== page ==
And that concludes this edition of "My plants are running away from me." Tune in for the next installment (whenever that will be). 

Rex begonias: My favorite plant...this week


 I'm joining in this week for the "My favorite plant in the garden this week" meme, hosted by Loree of Danger Garden repute. Since I've seen a couple others cheat a bit with multiple favorites, I decided to forgo the agony of choosing just one plant and go with a group of plants: rex begonias. In the past I've attempted to rescue rex begonias from the big box stores when they show up for the holidays, but the cold and wet sales area, followed by the dark house they were brought to, quickly led to mildew and a slow declining death that I hated to watch. Also I am an overattentive parent and probably overwatered the already weakened plants. If I watered them, they dropped leaves, if I didn't water them, they dropped leaves! I couldn't win!

Several years passed and I starting getting that itch for these amazing foliage plants again. I remember they started showing up in gardening magazines as great plants for putting out in the garden during the summer and potting up to bring inside for winter. I still kept away. Then I found this company in Texas called Steve's Leaves. This is one of my favorite sources for indoor foliage plants, and they let some flowers sneak in as well. Reasonable prices for very good-sized plants, custom propagation for things that aren't currently available, and fantastic shipping and customer service. No, I haven't received any compensation from them for gushing over their fine qualities. I just think they are great!

Wait, what was I supposed to be talking about?....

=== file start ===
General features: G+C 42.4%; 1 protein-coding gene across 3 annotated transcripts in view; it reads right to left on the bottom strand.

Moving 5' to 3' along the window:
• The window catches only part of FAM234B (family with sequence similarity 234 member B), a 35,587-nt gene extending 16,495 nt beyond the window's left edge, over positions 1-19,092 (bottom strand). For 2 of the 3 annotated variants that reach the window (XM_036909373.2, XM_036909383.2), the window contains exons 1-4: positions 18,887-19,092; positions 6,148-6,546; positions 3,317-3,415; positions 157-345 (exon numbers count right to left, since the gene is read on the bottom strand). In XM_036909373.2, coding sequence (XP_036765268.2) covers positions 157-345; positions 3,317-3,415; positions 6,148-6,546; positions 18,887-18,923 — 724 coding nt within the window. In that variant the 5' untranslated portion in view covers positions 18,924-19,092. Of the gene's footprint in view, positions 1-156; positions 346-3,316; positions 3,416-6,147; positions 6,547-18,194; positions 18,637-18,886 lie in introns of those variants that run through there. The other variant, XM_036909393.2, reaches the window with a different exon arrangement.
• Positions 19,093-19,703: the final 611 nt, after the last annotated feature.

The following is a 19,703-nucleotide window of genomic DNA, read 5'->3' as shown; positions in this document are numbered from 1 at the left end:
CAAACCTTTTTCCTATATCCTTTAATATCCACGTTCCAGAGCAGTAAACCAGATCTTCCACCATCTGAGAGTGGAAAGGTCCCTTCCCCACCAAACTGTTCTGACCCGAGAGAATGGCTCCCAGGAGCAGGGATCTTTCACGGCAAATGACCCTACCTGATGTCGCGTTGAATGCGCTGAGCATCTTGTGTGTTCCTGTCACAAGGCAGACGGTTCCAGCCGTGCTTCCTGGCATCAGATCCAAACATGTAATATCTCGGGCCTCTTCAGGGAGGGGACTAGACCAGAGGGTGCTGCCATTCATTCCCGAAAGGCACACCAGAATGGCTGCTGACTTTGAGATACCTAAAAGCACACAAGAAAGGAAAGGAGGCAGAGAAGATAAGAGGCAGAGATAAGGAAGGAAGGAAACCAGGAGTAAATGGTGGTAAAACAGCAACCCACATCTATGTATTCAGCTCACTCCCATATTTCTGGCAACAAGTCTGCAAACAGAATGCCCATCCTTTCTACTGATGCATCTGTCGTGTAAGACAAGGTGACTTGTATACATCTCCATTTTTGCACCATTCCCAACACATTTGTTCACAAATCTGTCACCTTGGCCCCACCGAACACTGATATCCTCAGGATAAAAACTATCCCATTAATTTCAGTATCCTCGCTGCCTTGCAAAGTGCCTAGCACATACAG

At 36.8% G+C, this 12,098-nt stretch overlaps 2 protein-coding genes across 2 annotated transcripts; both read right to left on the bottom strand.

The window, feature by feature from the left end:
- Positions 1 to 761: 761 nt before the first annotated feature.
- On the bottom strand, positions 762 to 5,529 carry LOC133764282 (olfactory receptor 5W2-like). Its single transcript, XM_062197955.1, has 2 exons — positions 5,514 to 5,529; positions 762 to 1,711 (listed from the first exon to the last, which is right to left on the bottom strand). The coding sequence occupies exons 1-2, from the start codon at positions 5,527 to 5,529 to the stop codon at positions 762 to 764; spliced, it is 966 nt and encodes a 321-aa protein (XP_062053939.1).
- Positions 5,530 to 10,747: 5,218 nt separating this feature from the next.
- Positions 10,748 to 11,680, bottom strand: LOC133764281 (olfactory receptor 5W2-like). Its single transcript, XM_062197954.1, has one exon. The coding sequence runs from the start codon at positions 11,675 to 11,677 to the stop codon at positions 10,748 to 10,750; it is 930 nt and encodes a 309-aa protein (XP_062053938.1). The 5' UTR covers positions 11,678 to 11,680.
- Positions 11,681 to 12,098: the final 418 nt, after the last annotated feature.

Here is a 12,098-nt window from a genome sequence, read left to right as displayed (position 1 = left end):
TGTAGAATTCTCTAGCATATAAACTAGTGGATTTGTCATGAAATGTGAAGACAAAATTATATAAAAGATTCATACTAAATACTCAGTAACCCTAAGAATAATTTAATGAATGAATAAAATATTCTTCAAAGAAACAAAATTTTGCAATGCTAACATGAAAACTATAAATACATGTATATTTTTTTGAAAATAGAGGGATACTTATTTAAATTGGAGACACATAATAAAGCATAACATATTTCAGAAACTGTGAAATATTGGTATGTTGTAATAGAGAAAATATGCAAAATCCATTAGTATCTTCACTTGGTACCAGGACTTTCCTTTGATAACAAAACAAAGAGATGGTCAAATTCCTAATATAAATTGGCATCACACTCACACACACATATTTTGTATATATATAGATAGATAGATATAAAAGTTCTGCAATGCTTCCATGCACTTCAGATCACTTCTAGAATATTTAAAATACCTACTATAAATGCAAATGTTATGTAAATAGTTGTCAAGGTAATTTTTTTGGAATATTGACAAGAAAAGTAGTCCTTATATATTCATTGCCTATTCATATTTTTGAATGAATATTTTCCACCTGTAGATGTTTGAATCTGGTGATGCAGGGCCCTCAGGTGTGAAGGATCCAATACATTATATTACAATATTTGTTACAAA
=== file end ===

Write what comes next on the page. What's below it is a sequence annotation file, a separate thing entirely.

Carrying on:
Oh, that's right! My favorite plants this week are rex begonias. I have two rex hybrids from the breeding program at Steve's Leaves. These are vigorous crosses made with classic rex cultivars and other rhizomatous begonias. I've been amazed at how well they have survived the dry winter in a drafty house in North Carolina. Their next challenge, after moving 3,000 miles and enjoying summer in the PNW, will be to survive the dark winters of Washington State.

My two rexes: 'Old Blue' is on the left and 'Starry Nights' is on the right. Oops, sorry for the rhyme. 
'Starry Nights' is a tightly clumping plant that holds it's charcoal and silver leaves upright. Very neat and tidy, perfect for obsessive compulsive gardeners (of which I know none). 

It did slow down a bit earlier in winter with smaller, less intensely-colored leaves, but never had the ugly, half-dead look that some get.

With days lengthening, it is responding quickly with deeper-colored, full-sized leaves 4-6 inches long



When I bought them, I thought for sure that 'Starry Nights', with it's flashy leaves and tidy growth habit, would be my favorite, but 'Old Blue' more than holds its own, sometimes pulling ahead in their competition for my affections. 'Old Blue' has a more sprawling habit, which you can see with the rhizome creeping over the edge of the pot in the center of the picture below. It also has larger leaves, at least up to 7", probably longer in summer with better humidity. The sprawling habit annoyed me a bit at first, but it has come to charm me instead, and the myriad, subtle variations in color make this a fantastic begonia. No two leaves are alike. Steve's Leaves might have named it 'Snowflake' instead.